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65 per cent. last year. If everyone aged 65 years or over was immunised against influenza, an estimated 5,000 additional lives could be saved. Ninety-five per cent. of all pneumonia deaths, about 25,000 in total, occur in people who are over 65. The incidence of pneumonia increases with age as the immune system becomes less effective and the risk of chronic disease increases. At least 1 per cent. of people aged 65 years and over develop pneumonia each year, and many of them require admission to hospital. Older people who are at a high risk of chest disease are therefore offered immunisation against pneumococcal infection.

Eighty per cent. of patients with community-acquired pneumonia are managed by general practitioners, but most of the NHS costs of pneumonia treatment, amounting to more than £400 million a year, are associated with hospital admission. Prompt treatment in the community could reduce NHS costs and patient morbidity by reducing both the need for hospital admission and the length of hospital stay. Government investment and action in increasing capacity for treatment and the extent to which community and primary care can deal with those diseases is therefore crucial.

Dr. Tonge: I appreciate what the Minister has said about pneumonia, particularly in elderly people. In fact, in the old days it used to be called the old man's friend; it is often a terminal event in many illnesses. However, I must take the Minister up on her claim that the Government have been concentrating on funding primary care trusts and bodies outside hospitals to keep elderly people out of hospital. I do not want to go into the problem of bed blocking and the loss of nursing home places in this debate, but the Department may not appreciate that there is simply not enough community care for elderly people or anybody else. There are just not the bodies, spaces, beds or homes, to care for those people.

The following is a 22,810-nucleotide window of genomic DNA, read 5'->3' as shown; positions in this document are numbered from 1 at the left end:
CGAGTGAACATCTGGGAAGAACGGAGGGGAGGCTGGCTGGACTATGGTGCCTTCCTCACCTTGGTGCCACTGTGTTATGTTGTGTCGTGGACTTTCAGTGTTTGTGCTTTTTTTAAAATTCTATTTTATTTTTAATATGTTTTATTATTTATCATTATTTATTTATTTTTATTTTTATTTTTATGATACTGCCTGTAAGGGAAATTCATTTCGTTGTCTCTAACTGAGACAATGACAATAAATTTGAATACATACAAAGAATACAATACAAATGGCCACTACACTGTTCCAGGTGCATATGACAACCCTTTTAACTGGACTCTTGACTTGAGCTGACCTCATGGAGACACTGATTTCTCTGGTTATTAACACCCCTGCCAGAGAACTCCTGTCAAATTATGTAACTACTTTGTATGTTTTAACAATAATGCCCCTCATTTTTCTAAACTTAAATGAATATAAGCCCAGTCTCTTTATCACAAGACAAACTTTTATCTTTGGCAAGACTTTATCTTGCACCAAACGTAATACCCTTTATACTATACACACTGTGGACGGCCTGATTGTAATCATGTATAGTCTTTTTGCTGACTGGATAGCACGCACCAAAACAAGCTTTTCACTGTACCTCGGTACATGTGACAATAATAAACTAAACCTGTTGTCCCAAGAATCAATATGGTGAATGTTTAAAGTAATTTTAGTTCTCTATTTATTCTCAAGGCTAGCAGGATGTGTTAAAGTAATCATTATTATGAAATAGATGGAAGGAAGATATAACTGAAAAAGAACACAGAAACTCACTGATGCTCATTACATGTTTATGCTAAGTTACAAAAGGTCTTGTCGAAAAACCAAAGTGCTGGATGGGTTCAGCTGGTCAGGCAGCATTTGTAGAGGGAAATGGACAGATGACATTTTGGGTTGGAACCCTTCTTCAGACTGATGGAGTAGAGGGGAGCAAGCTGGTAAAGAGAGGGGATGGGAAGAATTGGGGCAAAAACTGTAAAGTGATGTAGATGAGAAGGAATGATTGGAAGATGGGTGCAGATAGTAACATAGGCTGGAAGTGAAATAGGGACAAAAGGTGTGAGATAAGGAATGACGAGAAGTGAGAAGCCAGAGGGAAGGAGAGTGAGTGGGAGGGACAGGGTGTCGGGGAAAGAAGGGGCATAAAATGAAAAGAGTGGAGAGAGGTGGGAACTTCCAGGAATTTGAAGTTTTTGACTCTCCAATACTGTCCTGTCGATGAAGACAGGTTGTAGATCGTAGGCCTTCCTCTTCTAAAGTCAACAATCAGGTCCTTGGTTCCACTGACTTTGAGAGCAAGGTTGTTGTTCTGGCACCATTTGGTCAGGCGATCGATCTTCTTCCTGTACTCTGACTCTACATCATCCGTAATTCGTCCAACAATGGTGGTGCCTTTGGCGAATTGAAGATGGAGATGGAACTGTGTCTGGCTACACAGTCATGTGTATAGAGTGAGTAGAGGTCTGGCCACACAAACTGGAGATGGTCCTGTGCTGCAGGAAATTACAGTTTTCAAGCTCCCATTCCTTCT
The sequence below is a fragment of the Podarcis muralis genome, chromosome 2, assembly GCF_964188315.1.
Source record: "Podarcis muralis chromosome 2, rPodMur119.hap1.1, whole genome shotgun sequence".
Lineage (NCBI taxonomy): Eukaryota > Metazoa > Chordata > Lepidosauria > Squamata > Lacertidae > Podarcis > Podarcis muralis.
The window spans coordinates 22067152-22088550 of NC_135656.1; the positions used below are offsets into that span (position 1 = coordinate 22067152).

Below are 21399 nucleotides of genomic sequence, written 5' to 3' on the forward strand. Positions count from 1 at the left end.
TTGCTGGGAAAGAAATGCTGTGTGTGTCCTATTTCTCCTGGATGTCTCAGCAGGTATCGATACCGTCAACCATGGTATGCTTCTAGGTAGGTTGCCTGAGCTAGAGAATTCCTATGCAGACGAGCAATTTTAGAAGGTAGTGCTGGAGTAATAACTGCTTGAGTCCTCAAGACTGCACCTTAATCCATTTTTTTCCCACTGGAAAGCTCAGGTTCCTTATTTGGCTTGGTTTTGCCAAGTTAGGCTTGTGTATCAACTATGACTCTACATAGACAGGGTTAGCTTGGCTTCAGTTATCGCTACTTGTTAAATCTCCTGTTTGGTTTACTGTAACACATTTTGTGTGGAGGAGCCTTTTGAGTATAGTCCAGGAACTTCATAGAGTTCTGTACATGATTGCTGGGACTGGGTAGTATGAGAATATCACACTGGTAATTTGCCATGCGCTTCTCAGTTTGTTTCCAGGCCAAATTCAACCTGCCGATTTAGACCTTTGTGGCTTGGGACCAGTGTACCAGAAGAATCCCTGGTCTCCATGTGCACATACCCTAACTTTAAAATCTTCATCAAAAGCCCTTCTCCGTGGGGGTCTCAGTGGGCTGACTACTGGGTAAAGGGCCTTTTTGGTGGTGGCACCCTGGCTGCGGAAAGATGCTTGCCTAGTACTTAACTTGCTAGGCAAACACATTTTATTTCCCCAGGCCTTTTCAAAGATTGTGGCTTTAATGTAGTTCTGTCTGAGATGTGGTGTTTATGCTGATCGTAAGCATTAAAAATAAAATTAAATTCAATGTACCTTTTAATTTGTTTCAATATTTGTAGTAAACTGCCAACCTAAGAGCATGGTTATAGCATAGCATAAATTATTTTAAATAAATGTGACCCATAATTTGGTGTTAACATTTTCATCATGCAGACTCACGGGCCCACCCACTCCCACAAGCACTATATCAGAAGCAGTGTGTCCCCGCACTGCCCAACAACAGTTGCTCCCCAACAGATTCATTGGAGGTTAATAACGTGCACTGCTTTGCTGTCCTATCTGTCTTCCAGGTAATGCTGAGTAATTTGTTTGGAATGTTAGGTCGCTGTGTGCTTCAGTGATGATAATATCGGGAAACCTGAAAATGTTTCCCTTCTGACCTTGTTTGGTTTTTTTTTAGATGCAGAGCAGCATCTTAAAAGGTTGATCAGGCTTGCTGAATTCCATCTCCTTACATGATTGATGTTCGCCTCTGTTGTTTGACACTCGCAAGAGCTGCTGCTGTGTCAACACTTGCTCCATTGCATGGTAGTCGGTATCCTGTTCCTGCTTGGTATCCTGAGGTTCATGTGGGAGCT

Jacqui Smith: That is why our action supporting social services and our success in cutting delayed discharges are important. The development of intermediate care services, particularly services which can respond quickly to the needs of older people with respiratory diseases who remain in their homes, will lead to further progress in ensuring that we catch some of those infections earlier and prevent hospital admission. In that way, we can improve the way in which the whole system works and, most importantly, improve older people's experience of care. Many local authorities and health authorities are using the increased investment that the Government are making available for intermediate care for precisely that sort of rapid response and care in people's homes.

Dr. Tonge: I feel passionately about this. Having been in health service management and administration myself, I know that one can often think that things are happening on the ground when they are not. I assure the Minister that there is not much evidence to suggest that such improvements are happening there. As she is suggesting that intermediate care is progressing and that a lot of facilities are being opened up, will she and her

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Department consider writing to me—I do not expect her to tell me now—giving examples of just where that is happening, so that I can go and see it?

Jacqui Smith: I would be very happy to do so. I have visited such places and I am willing to write to the hon. Lady about the progress that we are making in delivering on our pledges in relation to intermediate care.